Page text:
In this essay Dr. Dart talks about the Anglican Church, at one time called “The Tory Party at prayer”, which I am pleased to see he traces back further than the break with Rome in the sixteenth century to the arrival of Christianity in Albion. Describing the tradition as “deeply Celtic, firmly Catholic, thoroughly Reformed, generously Liberal, eagerly Evangelical and openly Charismatic” (pp. 199-200). He identifies as the eleven foundation stones of the Anglican Tradition, the wisdom of Tradition, the Bible, “experience, spirituality, mysticism and the contemplative way” but not a spirituality that demonizes institutional religion, the magisterial Tradition (by which he means the speaking of the Church to political, economic and social issues), a high view of the arts and culture in which “the good, true and the beautiful are means of grace, and must be seen as such”, “a profound respect for Nature as a good”, a middle way between Roman Catholicism and Protestantism, education in which the heart and head are integrated, rejection of the “split between the sacred and the profane”, tension between a conservative respect for the wisdom of the past and the old ways and liberal concern for the matters of the present, and the localism of the parish. (pp. 200-204).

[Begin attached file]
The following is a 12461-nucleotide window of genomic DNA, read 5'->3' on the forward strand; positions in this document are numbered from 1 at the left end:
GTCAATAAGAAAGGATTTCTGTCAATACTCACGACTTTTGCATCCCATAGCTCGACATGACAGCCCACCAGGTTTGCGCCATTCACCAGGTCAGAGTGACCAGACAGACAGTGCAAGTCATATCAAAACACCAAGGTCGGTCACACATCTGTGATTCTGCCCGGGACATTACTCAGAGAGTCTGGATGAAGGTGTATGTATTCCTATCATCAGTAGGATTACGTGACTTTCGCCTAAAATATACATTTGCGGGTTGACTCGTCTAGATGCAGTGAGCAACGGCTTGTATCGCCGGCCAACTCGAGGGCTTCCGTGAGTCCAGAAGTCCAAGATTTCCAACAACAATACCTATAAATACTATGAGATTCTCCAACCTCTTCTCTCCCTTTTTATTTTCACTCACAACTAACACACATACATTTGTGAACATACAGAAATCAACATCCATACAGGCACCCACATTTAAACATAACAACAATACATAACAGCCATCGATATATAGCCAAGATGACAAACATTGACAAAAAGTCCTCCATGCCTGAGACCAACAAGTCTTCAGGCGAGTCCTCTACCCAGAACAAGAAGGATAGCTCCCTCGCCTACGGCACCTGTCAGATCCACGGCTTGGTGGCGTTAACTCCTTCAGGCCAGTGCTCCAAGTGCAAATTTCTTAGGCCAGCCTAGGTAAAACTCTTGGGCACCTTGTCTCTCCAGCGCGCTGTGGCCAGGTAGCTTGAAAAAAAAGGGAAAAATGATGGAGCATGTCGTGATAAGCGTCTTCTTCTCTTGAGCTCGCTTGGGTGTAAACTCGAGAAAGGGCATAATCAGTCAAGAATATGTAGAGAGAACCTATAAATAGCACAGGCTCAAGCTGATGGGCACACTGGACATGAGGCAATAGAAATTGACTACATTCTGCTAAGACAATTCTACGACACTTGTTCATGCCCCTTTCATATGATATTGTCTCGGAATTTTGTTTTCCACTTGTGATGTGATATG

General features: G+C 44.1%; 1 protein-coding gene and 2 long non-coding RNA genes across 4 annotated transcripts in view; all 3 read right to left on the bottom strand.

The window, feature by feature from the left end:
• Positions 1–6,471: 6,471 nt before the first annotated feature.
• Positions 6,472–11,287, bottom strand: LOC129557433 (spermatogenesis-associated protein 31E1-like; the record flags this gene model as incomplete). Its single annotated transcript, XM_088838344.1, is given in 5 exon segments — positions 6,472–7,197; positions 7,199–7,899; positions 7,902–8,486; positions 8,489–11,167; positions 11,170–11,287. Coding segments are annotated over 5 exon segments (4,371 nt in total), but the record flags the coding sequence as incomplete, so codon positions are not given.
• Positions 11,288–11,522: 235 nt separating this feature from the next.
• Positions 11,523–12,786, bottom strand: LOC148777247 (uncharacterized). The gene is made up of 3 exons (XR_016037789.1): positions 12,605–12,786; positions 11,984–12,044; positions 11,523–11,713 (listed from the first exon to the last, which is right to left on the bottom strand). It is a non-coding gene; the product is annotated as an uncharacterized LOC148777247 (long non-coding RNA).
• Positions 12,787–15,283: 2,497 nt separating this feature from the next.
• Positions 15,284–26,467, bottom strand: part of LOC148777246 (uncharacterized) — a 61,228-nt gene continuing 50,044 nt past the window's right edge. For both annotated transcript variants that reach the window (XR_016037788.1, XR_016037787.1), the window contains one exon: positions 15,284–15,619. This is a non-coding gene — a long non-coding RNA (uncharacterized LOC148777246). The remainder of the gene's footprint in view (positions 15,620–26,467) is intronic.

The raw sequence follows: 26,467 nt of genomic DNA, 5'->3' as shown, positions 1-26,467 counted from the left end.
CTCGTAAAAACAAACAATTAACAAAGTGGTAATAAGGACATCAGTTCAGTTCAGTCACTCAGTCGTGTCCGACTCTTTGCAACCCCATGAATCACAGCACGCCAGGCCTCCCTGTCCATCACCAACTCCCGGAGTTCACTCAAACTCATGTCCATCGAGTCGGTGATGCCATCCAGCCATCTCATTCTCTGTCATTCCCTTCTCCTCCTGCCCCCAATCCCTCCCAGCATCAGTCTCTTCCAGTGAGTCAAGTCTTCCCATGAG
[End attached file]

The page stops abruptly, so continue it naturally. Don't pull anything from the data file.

After this beautiful portrait of the breadth and depth of the Anglican tradition he discusses the contemporary situation in the Anglican Church – the way liberalism has come to dominate the leadership, the response of the conservatives in the conferences of the Essentials movement, the discussion (or lack thereof) between the two sides, how Bishop Ingham of New Westminster took liberalism to the next level with a reductionist form of pluralism in a book released in 1997, and the critical response it received the following year (modestly, Dr. Dart does not mention that he co-wrote the response).

There are obvious parallels between what is happening in the Church and what is happening in modern society as a whole, illustrating perhaps, both the wisdom of what Dr. Dart has to say about refusing to divide the world into the sacred and profane and how important it is that the Church speak prophetically into the whole of society rather than uncritically submitting to the spirit of the age. There are no easy solutions to the crisis in the Church, but just as with our country and with Western civilization as a whole, there is a clear need to think deeply and critically about modern principles that have gone unchallenged and to find refreshment from traditional wells and streams as we seek to walk the old paths anew. This is the High Tory way, and on that High Tories, Left and Right, can surely agree.

If I have not already said this in this review, I would like to conclude by giving my hearty recommendation that you read The Canadian High Tory Tradition but with the warning that you will not be able to stop at this book, which discusses so many other interesting writers and books that my reading list has not gone down by one with the reading of it, but expanded immensely. That, by the way, is what I consider the mark of a truly excellent book.